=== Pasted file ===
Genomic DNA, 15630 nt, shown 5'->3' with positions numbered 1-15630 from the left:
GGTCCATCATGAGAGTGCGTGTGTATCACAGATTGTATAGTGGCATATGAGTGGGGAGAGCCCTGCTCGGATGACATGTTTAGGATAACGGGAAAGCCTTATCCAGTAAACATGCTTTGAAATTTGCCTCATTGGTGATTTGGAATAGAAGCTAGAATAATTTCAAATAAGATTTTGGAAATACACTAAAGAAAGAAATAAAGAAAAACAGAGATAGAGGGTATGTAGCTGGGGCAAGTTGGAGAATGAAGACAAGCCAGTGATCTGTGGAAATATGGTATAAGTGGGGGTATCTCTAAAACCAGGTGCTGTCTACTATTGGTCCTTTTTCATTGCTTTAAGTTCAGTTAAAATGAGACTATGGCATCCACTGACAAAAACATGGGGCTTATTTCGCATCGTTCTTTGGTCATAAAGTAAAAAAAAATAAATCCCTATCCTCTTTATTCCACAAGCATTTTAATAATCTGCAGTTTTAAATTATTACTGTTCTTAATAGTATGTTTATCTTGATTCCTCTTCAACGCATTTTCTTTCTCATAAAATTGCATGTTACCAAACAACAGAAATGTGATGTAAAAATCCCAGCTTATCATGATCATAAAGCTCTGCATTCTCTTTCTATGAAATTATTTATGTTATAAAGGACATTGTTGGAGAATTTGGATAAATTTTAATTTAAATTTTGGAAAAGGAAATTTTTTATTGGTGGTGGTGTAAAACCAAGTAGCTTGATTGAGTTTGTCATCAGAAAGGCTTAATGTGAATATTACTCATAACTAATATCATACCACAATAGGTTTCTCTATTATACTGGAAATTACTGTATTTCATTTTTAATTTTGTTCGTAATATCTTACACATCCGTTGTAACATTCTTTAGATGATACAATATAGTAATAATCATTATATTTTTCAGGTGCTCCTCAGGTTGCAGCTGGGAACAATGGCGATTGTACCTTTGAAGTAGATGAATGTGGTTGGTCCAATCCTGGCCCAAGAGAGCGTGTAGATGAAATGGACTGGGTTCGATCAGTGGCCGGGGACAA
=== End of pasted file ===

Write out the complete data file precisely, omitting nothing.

Genomic DNA, 15630 nt, shown 5'->3' with positions numbered 1-15630 from the left:
GGTCCATCATGAGAGTGCGTGTGTATCACAGATTGTATAGTGGCATATGAGTGGGGAGAGCCCTGCTCGGATGACATGTTTAGGATAACGGGAAAGCCTTATCCAGTAAACATGCTTTGAAATTTGCCTCATTGGTGATTTGGAATAGAAGCTAGAATAATTTCAAATAAGATTTTGGAAATACACTAAAGAAAGAAATAAAGAAAAACAGAGATAGAGGGTATGTAGCTGGGGCAAGTTGGAGAATGAAGACAAGCCAGTGATCTGTGGAAATATGGTATAAGTGGGGGTATCTCTAAAACCAGGTGCTGTCTACTATTGGTCCTTTTTCATTGCTTTAAGTTCAGTTAAAATGAGACTATGGCATCCACTGACAAAAACATGGGGCTTATTTCGCATCGTTCTTTGGTCATAAAGTAAAAAAAAATAAATCCCTATCCTCTTTATTCCACAAGCATTTTAATAATCTGCAGTTTTAAATTATTACTGTTCTTAATAGTATGTTTATCTTGATTCCTCTTCAACGCATTTTCTTTCTCATAAAATTGCATGTTACCAAACAACAGAAATGTGATGTAAAAATCCCAGCTTATCATGATCATAAAGCTCTGCATTCTCTTTCTATGAAATTATTTATGTTATAAAGGACATTGTTGGAGAATTTGGATAAATTTTAATTTAAATTTTGGAAAAGGAAATTTTTTATTGGTGGTGGTGTAAAACCAAGTAGCTTGATTGAGTTTGTCATCAGAAAGGCTTAATGTGAATATTACTCATAACTAATATCATACCACAATAGGTTTCTCTATTATACTGGAAATTACTGTATTTCATTTTTAATTTTGTTCGTAATATCTTACACATCCGTTGTAACATTCTTTAGATGATACAATATAGTAATAATCATTATATTTTTCAGGTGCTCCTCAGGTTGCAGCTGGGAACAATGGCGATTGTACCTTTGAAGTAGATGAATGTGGTTGGTCCAATCCTGGCCCAAGAGAGCGTGTAGATGAAATGGACTGGGTTCGATCAGTGGCCGGGGACAA